UK General Elections mess with your sanity.

Yesterday, at my son’s school sports day, I saw a friend from church for the first time in years.

‘David’, I said, sounding as if I had made some major scientific discovery: ‘You know, I don’t think the material world exists. I think this is all an illusion.’

We laughed.

When political parties are competing for votes, they present us with Manichean choices.

The reds are going to introduce new taxes. The blues have wrecked the country. The reds are going to make private education unaffordable. The purples are all racists.

Speechwriters have a unique perspective on these things because it’s our job to use language to make you believe these things.

How do we do this?

Part of our training is to do mindless exercises like find 100 different ways to say, I was grateful to receive your letter.

Sounds like a particularly pointless thing an arts graduate would do?

Actually, to work hard at finding the appropriate words to express simple sentiments is very powerful.

We experiment with all the emotional subtleties that are buried in different words and expressions.

We then pick the words that will wind you up the most.

Here’s a theory behind my ‘scientific discovery’. Our perception of ‘reality’ is not based on what we experience, but the language we use to describe that experience.

I grasped this when I went on a marriage guidance course.

The teachers explained that when you get married, you both grow up with traditions.

Birthdays, family holidays and Christmas are concepts heavily laden with emotion and expectation.

I went to boarding school and so my birthday was never really celebrated after the age of 11 and my mother announced one day that, ‘we don’t acknowledge birthdays’. (Her birthday was on 25 December, which is a psychological clue why she felt that way).

Suffice to day a few years into my marriage, my wife went berserk on her special day because I didn’t buy her a birthday cake.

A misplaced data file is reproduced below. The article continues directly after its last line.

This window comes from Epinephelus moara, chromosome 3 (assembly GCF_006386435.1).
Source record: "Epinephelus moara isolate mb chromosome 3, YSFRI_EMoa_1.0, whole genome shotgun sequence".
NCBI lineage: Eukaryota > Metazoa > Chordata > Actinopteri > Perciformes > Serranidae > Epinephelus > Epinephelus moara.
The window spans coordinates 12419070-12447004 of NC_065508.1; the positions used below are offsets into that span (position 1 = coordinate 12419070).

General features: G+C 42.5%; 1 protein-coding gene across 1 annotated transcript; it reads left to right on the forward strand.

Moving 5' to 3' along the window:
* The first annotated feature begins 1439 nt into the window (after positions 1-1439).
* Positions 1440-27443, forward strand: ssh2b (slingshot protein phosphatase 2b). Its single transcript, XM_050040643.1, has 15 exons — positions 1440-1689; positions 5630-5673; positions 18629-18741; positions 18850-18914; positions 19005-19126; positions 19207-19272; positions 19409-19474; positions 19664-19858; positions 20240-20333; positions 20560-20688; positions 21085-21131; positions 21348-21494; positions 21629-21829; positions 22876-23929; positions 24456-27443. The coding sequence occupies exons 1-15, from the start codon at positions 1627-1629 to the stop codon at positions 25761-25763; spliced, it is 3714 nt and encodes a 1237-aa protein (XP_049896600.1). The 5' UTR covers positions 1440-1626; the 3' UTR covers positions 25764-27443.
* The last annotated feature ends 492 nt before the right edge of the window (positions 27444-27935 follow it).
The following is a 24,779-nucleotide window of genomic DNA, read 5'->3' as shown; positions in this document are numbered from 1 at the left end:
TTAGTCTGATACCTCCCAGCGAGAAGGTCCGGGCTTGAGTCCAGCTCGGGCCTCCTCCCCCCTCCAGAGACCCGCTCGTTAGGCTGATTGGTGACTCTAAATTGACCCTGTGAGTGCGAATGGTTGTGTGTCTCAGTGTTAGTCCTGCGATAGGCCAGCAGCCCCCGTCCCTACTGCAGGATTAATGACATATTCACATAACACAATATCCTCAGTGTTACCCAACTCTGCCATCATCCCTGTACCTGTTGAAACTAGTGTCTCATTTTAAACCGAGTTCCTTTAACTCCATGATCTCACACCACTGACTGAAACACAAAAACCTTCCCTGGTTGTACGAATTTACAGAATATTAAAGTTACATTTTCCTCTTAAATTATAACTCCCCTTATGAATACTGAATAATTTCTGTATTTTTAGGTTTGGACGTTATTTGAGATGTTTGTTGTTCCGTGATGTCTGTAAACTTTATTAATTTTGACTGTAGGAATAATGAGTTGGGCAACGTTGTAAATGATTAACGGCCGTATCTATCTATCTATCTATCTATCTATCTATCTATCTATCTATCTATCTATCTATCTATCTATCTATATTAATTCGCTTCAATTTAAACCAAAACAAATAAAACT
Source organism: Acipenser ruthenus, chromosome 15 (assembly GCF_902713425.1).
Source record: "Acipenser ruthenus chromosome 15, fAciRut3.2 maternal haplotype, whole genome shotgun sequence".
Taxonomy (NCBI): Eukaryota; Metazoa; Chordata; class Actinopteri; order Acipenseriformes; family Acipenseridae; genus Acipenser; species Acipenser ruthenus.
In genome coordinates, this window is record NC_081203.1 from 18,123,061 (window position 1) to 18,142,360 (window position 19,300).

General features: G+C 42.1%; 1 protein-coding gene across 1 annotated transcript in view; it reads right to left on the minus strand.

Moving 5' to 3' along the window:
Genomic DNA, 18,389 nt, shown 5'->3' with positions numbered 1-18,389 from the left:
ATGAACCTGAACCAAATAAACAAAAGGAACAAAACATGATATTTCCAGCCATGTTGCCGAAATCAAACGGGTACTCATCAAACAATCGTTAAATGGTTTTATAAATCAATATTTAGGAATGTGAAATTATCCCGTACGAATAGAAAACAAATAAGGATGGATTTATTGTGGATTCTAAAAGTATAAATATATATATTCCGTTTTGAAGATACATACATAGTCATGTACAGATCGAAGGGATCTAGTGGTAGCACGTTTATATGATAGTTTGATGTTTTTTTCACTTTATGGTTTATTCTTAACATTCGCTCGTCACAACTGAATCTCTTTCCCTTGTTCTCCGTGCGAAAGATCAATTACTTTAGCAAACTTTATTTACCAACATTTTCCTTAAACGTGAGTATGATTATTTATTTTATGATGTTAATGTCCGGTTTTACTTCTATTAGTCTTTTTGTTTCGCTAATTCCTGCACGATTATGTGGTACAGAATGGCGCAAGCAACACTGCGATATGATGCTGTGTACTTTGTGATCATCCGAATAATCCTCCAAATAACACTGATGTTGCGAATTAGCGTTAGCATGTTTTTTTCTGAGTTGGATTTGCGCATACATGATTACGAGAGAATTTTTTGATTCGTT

The marriage course teachers were right.

Birthdays, family holidays and Christmas are perilous times. Because, as parents, we want to have positive experiences based on previous positive experiences and our partners (or indeed our parents) can really mess things up.

But is there a right and a wrong way to do birthdays, family holidays and Christmas?

We’ve established that words carry difference emotional energies, and beneath them are experiences we have of life.

I was at the hustings where the candidates for the General Election this week.

This was the second hustings I attended, so I knew the pattern.

There was talk about the financial corruption of both of the main political parties, how immigration has ruined Britain, sewage in the sea, the climate change catastrophe, the disaster of Brexit and the Liz Truss budget.

Every speech they made was pointing out something that was bad.

By identifying something that was bad, the implication was that they could make it good.

But nobody told us how.

This is my problem with the material world as described by politicians.

I tried to subvert the hustings with a different question.

When elected to the House of Commons the new MP has to make a speech saying how wonderful their constituency is. What unequivocally positive trends can they identify in our local area?

There was a palpable change in mood in the room.

A few of them talked about the beauty of Bournemouth beach, about the schools, the tech and financial service businesses.

Two of the candidates struggled. One said immigration had ruined everything, another said that since he’d moved to Bournemouth thirty years ago and he’d only witnessed steady decline.

It proves the absurdity of politics.

The candidates want you to narrow your focus on problems that stir up powerful emotions inside you.

When we walk through Bournemouth we can find ample evidence of decay, corruption and injustice.

Or we can look a little harder and see new businesses, busy cafés and young families enjoying themselves.

Reality is what we pay attention to.

Politicians have a vested interest in making us feel disgust at the state of the country.

However, as the former MP, Tony Banks once admitted: ‘You go into politics to solve people’s problems, then you wake up years later and you realise you can’t solve them.’

During an election we get highly distorted and misleading pictures of how the world is.

I can let myself be stirred up by what they’re saying, or I can put on a new pair of glasses.

Through those new glasses, I can see that whatever the result this week, this time next year there will still be new businesses, busy cafés and young families enjoying themselves in Bournemouth.

As it says in that famous poem, Desiderata: ‘With all its sham, drudgery and broken dreams, it is still a beautiful world.’

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